A guide to Grass Valley Wildlife

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(Editor’s Note—This morning we continue our tradition of re-posting Bruce’s ground-breaking 2009 column written to prepare newcomers to the hallowed forest of the Nevada County Fairgrounds.)

Less than two weeks until Grass Valley folks! This is good time to point out that the joys offered by this yearly event go way beyond just hanging out with friends, jamming and watching some top notch Bluegrass acts. I am speaking, of course, on the natural fauna that may be found at the Nevada County Fairgrounds, if you look carefully. What follow is a primer – how many of these organisms can YOU spot?

The Thick-Skinned Jambuster (Inappropriatus Usurptus) – this is good place to start, because this creature is fairly common and easy to spot. Look for jams that are summarily broken up by a critter who uses a variety of cunning ways to achieve the breakup of the jam – listen for suggestions of songs that only the Jambuster knows (and just barely) with 6 or 7 chords and irregular rhythms. Or keep your ears peeled for the strains of an overloud “harmony” that is really just an off-tune unison. This species does not mate. Where they actually come from is a mystery.
The Festival Dandy (Exoticus Finerium). The Dandies do not have a specific sound – rather, it is their visual display that you must look for. The males are distinguished by tight blue jeans, enormous belt buckles, elaborate western shirts, topped by very tall cowboy hats. The female of the species will likely sport a frilly, stiff skirt, with a fringed blouse and brightly colored cowboy boots and hat. Biologists marvel at the odd fact that this species seems to be performing a mating ritual, but many specimens found at festivals are well past suitable mating age.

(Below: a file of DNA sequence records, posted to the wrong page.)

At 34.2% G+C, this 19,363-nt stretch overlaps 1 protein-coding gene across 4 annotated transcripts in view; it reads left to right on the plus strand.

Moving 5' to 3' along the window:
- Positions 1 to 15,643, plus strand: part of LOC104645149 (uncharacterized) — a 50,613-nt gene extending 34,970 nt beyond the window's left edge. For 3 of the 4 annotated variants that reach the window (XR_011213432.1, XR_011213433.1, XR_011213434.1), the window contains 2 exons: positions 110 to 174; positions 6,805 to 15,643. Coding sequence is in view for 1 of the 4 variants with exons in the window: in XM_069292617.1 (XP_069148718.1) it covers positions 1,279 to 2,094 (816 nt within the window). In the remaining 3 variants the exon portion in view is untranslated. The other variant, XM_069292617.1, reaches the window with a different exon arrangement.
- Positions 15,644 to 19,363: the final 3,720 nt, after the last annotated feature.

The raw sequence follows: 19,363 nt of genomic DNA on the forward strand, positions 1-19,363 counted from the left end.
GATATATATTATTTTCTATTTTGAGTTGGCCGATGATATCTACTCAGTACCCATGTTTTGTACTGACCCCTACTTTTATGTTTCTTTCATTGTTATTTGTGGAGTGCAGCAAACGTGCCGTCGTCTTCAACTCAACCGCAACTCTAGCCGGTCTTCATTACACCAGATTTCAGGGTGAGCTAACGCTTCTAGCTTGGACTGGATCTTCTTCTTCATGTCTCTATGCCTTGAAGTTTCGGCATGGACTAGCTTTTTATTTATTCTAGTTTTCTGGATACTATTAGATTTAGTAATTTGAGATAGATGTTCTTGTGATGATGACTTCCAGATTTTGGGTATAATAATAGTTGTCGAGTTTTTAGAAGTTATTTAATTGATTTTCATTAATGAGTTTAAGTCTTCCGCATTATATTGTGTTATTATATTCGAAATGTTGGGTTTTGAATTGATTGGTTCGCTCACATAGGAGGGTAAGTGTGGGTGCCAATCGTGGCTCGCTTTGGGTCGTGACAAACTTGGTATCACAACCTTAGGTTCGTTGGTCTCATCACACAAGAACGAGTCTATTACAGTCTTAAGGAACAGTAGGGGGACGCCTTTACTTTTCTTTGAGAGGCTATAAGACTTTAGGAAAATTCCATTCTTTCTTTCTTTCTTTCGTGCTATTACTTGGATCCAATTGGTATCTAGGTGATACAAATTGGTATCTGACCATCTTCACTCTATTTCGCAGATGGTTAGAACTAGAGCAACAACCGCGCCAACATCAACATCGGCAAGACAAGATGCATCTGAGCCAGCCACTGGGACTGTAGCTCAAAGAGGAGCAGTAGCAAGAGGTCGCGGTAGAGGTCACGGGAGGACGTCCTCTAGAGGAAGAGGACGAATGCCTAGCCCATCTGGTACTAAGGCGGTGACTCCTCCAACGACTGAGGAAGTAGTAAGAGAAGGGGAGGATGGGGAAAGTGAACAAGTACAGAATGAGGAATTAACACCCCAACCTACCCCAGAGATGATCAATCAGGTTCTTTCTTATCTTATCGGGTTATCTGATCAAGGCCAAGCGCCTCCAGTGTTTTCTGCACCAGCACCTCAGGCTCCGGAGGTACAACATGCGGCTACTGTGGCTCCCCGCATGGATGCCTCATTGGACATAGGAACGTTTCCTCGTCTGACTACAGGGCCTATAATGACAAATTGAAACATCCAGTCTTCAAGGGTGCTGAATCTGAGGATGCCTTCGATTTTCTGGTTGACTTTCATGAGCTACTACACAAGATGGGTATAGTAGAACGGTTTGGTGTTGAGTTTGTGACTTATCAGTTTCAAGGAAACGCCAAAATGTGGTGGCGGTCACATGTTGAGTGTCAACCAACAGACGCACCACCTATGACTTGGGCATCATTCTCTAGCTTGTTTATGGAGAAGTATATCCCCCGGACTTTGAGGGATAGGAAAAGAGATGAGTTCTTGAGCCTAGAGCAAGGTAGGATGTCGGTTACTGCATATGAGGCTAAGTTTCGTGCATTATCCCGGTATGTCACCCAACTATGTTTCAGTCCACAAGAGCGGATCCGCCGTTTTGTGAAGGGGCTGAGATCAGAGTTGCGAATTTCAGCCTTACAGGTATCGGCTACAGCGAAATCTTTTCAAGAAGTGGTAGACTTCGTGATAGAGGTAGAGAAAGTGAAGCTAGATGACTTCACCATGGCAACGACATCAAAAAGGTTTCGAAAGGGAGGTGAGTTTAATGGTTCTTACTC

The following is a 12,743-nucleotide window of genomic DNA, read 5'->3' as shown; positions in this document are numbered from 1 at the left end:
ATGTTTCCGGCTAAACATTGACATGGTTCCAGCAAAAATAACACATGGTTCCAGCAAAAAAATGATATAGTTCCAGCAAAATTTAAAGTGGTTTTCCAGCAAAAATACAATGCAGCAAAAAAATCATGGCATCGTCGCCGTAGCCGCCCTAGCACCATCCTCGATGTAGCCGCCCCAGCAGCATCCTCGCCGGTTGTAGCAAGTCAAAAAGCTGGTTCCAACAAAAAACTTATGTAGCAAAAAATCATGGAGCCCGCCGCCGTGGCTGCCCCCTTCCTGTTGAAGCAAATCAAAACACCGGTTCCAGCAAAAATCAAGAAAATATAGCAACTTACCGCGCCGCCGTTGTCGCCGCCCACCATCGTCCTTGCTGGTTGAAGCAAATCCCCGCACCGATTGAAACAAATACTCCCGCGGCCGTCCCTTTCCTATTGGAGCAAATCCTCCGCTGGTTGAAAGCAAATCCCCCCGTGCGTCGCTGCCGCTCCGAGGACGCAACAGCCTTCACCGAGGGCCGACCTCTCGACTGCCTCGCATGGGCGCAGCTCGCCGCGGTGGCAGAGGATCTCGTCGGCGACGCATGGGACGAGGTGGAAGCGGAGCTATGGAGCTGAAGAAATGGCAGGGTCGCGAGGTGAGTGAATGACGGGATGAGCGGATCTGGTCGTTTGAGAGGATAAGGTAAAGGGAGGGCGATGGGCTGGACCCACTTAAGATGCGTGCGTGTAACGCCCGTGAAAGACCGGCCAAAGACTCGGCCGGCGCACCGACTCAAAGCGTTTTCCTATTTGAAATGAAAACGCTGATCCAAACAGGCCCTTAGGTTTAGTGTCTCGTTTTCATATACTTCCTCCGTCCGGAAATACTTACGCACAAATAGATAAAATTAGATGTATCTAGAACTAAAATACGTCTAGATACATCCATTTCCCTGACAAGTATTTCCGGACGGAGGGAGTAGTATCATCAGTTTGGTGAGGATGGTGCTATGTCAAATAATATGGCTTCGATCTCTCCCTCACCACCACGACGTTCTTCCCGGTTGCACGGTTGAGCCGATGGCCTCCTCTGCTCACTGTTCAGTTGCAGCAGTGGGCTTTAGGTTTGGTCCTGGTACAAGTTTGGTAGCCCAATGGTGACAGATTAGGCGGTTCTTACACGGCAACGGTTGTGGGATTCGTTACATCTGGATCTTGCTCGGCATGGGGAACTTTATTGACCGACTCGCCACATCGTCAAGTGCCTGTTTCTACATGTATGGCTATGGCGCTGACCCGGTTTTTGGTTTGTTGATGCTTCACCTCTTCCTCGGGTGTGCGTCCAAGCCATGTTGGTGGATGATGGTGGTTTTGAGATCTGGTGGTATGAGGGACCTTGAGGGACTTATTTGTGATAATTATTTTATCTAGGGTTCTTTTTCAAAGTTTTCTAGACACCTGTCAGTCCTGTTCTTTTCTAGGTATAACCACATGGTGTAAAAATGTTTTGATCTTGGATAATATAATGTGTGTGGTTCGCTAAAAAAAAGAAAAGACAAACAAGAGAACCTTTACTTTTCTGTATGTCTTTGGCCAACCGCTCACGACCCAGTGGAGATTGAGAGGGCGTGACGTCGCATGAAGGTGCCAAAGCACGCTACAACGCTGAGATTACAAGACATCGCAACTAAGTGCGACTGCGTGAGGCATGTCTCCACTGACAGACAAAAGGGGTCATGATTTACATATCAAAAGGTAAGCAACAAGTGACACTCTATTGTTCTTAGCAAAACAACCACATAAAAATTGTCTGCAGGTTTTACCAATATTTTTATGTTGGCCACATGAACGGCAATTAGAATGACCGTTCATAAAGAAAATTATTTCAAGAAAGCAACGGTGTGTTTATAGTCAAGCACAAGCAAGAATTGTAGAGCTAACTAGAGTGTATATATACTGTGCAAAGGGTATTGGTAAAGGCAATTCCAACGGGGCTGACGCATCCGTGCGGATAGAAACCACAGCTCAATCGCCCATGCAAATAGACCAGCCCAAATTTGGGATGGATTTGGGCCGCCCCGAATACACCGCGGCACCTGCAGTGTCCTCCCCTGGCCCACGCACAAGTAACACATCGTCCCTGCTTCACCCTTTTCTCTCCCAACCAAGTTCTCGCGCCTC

The Aluminum Apartmentite (Winnebagus Wanderum). This species is tough to spot in small groups, away from their social structure, but their herding behavior is fascinating to field biologists. They compulsively create huge hives of dozens of aluminum rolling boxes, which they decorate with flags, card tables and lawn chairs. This is principally a diurnal species, and may be tougher to observe late at night unlike some of the other, more nocturnal creatures that frequent the Father’s Day Festival. This species, more than any other at the Fairgrounds, is fastidiously clean, and perform washing, bathing and waste elimination rituals in the privacy of the aluminum hive modules. The mating habits of this species has never been observed.

The Patchouli Wood Sprite (Dreadlockus Hirsutis). This colorful creature is well dispersed among the Fairgrounds (although usually avoids the A. Apartmentite hives). Both the male and female of the species are well furred, and decorate themselves with colorful woven fabrics. A gentle and affectionate organism, they might actually make good pets if it weren’t for their enormous appetites. They tend to sleep during the day, and become most active at night. When darkness makes spotting them difficult, listen for jams that are playing Dylan, Grisman or Grateful Dead tunes.

The Spam Campers (Hormeli Brandlicus) This species has the most interesting and intricate social structure of any fauna found in the region. The Spam Campers cluster around a designated communal area and the group seems to concentrate their energies on the worship of the queen of the primitive band. The queen has a court of underlings who spread out in the area and lure other organisms back to their communal area to take part in ritual musical, eating and drinking activities. As Campers are worn out, or sated, they are cast out and replaced by a seemingly unlimited supply of eager disciples of the group. This species is both diurnal AND nocturnal –indeed, they never seem to sleep at all.

This is just a small sample of the wildlife you may observe at the Father’s Day Festival – the list is far too extensive to display in this space. But just remember to add Nature Watching to your list of planned activities at this year’s Father’s Day Festival!

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